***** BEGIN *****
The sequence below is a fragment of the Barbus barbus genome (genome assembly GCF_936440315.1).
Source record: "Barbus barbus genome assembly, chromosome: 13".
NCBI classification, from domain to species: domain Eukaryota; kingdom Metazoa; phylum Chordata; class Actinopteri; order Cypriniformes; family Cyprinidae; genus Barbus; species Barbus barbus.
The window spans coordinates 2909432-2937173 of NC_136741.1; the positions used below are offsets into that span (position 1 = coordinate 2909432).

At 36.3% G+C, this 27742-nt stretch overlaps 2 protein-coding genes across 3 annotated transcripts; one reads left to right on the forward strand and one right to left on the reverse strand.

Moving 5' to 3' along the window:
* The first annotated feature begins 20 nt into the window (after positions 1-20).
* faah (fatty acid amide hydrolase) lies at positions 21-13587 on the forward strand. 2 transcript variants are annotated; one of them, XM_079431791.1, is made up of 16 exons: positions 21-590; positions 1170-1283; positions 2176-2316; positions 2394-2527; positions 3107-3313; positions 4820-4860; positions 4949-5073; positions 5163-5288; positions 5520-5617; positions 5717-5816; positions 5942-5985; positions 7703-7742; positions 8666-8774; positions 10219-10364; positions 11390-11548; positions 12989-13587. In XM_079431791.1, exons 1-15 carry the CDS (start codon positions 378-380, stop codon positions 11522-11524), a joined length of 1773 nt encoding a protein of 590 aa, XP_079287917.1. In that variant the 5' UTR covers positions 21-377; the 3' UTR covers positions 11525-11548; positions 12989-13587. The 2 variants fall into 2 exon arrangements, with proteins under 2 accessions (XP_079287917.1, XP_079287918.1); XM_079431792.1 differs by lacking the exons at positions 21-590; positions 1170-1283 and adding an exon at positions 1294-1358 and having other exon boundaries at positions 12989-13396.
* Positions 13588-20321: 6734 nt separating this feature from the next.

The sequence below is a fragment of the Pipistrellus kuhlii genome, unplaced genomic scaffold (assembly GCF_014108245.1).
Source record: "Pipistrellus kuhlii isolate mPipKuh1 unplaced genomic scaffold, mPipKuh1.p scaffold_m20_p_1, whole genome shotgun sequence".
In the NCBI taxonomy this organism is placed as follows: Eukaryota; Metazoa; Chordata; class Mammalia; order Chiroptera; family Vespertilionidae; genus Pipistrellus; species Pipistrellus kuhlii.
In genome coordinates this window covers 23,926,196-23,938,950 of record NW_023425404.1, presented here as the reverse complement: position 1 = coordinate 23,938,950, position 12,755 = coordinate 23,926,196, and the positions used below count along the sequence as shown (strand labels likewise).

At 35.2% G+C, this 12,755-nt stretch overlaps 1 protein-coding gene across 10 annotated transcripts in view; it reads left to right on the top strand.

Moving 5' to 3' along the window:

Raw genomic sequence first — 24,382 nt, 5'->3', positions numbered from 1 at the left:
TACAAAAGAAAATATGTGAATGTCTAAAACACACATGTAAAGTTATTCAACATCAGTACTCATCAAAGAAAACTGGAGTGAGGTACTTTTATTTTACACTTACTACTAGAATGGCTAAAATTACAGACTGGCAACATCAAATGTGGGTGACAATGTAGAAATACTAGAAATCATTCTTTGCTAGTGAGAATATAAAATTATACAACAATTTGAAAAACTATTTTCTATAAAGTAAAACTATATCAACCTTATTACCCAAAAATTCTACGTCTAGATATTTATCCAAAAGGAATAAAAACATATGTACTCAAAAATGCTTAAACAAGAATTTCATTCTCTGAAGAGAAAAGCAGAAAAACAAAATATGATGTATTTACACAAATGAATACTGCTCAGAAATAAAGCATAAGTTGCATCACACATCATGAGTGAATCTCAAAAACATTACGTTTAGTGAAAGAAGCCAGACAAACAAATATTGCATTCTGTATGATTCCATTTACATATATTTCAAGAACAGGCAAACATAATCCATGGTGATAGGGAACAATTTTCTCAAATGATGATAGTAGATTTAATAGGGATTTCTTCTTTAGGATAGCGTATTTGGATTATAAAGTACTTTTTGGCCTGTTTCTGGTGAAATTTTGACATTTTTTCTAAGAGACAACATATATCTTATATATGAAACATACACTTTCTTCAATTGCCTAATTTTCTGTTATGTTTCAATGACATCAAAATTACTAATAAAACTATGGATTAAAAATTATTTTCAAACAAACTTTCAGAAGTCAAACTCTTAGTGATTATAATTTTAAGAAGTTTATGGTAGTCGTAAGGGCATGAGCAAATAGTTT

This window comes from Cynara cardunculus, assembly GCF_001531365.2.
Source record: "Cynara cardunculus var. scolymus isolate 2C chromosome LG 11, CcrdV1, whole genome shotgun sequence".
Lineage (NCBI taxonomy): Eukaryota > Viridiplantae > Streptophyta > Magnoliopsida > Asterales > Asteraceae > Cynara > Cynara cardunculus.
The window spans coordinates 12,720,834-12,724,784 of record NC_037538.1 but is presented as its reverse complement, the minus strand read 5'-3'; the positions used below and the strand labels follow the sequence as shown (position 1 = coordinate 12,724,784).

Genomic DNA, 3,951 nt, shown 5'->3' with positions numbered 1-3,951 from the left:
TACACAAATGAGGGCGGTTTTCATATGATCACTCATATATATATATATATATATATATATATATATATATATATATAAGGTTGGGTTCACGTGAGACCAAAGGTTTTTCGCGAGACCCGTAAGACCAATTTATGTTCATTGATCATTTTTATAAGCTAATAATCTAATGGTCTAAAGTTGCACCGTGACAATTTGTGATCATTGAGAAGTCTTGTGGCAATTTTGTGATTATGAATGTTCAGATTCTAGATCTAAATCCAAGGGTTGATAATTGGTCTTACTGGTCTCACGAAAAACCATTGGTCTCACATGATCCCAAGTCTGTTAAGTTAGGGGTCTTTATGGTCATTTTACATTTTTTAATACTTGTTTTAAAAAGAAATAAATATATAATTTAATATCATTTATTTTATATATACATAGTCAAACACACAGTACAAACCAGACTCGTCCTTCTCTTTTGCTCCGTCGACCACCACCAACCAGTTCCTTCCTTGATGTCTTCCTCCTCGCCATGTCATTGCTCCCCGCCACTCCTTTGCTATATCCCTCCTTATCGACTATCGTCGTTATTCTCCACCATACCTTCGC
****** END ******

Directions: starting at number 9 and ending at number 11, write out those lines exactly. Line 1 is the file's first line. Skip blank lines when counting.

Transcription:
* Positions 13588-20321: 6734 nt separating this feature from the next.

The sequence below is a fragment of the Pipistrellus kuhlii genome, unplaced genomic scaffold (assembly GCF_014108245.1).
Source record: "Pipistrellus kuhlii isolate mPipKuh1 unplaced genomic scaffold, mPipKuh1.p scaffold_m20_p_1, whole genome shotgun sequence".